Ah, one of life’s great questions – does size matter? In winding up my Dad’s affairs I’ve had to deal with a number of financials institutions lately, and the service I’ve experienced from them has differed markedly. The best service has come from Monmouthshire Building Society and Nationwide Building Society. I’ll come back to them and why I think they’ve cracked it later in this post. For now – let’s get the bad guys out of the way:
Credit Suisse – Award for Confusion
Credit Suisse at first refused to return my Dad’s death certificate and then followed up with a series of forms to fill out, each one duller and more complicated than the previous. Trying to find their phone number is like looking for a needle in a haystack, and the disinterested way with which I was dealt with kinda left me thinking I wish I’d found the needle instead and used it to gently stab myself in the eye.
National Savings – Award for Speed
After waiting longer for National Savings to answer the phone than all the other organisations, once I got through to them they rushed and harried me like no other company could. I’ve never felt hassled off the phone so quickly, each question felt like a total inconvenience to them, each request for more information met with a sense of reluctance and unpleasantness. I’ll wager the staff are measured on call times or some other dumb pointless thing that drives them to deliver awful service. I feel for the people in the National Savings call centre, from my experience it felt like a totally crap place to work. I realise that for most things the Government provides, we have no choice but to use them, but come on – you’re operating in a competitive market place here!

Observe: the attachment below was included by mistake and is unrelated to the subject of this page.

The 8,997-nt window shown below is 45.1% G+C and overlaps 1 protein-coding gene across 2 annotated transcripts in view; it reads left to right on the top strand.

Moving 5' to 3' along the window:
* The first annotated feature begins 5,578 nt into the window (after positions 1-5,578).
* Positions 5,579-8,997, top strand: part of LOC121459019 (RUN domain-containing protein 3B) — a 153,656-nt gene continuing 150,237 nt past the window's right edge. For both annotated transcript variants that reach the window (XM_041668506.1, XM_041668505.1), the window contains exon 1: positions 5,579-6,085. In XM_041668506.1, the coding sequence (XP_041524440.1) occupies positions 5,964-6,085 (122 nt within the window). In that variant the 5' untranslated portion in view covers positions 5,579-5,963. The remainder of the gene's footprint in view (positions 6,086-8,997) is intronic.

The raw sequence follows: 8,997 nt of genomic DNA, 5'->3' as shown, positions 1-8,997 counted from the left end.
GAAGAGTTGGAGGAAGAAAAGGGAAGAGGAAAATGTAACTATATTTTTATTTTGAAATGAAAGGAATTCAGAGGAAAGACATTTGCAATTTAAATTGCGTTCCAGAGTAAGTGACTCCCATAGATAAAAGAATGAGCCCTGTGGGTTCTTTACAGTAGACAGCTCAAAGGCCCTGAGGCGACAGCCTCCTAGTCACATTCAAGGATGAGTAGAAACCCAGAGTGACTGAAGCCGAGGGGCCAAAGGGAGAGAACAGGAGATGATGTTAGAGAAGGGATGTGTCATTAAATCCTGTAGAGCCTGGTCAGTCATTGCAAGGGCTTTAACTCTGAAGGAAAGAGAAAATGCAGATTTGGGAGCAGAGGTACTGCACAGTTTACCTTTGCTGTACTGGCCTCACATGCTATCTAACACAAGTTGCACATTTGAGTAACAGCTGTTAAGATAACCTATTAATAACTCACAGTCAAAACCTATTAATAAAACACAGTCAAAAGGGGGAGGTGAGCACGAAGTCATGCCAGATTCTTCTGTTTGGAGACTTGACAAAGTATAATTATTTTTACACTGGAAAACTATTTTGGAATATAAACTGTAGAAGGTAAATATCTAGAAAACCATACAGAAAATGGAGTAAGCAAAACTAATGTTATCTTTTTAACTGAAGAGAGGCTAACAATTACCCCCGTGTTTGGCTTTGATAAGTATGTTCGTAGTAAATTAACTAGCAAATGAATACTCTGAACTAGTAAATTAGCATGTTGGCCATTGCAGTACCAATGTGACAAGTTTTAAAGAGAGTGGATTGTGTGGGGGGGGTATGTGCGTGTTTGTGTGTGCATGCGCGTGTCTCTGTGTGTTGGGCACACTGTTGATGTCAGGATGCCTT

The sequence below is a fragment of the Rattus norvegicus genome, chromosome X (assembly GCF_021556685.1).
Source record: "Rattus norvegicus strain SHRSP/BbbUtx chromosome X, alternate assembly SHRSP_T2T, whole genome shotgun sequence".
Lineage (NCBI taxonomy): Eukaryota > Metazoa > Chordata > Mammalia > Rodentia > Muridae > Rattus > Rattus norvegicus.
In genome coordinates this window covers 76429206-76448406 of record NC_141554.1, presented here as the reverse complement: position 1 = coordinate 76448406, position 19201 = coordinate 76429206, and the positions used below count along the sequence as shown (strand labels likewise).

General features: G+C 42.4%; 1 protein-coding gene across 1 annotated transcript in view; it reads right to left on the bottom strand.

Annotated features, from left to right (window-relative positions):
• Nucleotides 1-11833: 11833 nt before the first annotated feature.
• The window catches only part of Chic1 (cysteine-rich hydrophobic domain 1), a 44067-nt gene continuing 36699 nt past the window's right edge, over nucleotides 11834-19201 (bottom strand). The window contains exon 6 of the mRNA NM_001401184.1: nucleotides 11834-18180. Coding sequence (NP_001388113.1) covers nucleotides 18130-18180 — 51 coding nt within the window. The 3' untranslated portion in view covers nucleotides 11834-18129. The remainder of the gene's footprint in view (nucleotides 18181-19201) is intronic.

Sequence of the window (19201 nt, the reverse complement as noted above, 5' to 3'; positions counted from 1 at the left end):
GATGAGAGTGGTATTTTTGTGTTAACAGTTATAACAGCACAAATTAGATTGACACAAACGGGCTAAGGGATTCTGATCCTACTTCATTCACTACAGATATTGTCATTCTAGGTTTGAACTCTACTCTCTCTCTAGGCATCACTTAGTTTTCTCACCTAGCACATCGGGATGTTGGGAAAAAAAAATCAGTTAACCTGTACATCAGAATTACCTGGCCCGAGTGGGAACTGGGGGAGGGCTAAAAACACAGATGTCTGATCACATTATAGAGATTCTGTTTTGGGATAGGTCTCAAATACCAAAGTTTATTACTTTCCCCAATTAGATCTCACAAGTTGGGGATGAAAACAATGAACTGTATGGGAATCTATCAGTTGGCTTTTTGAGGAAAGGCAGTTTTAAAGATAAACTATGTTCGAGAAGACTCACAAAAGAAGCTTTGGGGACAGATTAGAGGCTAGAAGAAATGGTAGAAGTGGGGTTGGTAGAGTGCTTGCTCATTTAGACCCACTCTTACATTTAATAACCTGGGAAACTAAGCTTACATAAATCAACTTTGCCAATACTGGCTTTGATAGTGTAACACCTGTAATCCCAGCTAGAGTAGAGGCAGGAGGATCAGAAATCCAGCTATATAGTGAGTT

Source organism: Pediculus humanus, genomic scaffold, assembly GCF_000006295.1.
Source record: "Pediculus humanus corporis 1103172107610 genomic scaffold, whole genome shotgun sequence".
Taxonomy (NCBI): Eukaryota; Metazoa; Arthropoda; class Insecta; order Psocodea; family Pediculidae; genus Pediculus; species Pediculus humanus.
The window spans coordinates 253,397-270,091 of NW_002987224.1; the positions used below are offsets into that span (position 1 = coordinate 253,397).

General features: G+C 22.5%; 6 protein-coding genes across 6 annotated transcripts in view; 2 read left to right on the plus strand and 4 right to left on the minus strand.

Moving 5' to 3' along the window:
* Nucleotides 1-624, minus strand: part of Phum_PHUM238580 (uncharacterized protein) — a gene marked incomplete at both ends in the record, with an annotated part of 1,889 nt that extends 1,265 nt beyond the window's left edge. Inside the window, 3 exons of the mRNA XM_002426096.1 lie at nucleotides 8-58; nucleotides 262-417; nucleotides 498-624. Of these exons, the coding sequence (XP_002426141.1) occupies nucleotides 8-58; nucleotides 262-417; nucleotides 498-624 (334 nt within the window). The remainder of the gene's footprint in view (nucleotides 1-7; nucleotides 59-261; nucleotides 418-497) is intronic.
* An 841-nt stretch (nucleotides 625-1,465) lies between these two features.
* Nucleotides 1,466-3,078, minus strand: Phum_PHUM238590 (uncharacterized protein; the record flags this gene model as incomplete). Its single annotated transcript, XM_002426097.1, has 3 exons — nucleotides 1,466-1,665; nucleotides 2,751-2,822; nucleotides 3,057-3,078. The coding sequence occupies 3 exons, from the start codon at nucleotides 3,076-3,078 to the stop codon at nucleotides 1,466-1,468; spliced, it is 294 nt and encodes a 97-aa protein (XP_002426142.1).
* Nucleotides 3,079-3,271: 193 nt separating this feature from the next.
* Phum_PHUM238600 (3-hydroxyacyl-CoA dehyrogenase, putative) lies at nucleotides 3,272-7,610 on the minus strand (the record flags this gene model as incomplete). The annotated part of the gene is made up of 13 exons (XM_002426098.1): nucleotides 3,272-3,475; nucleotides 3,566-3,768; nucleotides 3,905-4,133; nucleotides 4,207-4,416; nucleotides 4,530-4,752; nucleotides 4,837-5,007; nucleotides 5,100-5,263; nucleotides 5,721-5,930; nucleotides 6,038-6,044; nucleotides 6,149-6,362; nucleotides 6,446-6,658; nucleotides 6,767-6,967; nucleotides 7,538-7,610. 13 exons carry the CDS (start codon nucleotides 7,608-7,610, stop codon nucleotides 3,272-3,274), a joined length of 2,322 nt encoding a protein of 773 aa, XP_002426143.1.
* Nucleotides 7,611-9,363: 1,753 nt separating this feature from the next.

Now back to the good guys.
Monmouthshire and Nationwide Building Societies – Joint Award for Being Human
The Nationwide has a bereavement team. You get given their number when you first inform them of the death and thereafter, everything is dealt with sympathetically and straightforwardly. In the case of the Monmouthshire, I was fortunate to deal with Kim. Every phone call, every piece of correspondence was between the two of us. I was listened to, and as a result of listening, Kim was able to deal with my claim proactively and supportively. Thanks Kim.
The Monmouthshire has total assets of £742m, and Nationwide has £196,129m. Both are small compared to Credit Suisse’s asset pile of £1,049,165m, and the UK Government, which owns assets values at £337bn. And both Monmouthshire and Nationwide are mutual societies, run explicitly for the benefit of their members. Credit Suisse are a plc, and the UK Government is, well it is what it is.
So from my experience, the size and ownership structure of companies matters. It seems to make it easier for employees to exceed my reasonable service expectations, willingly too. What do you think?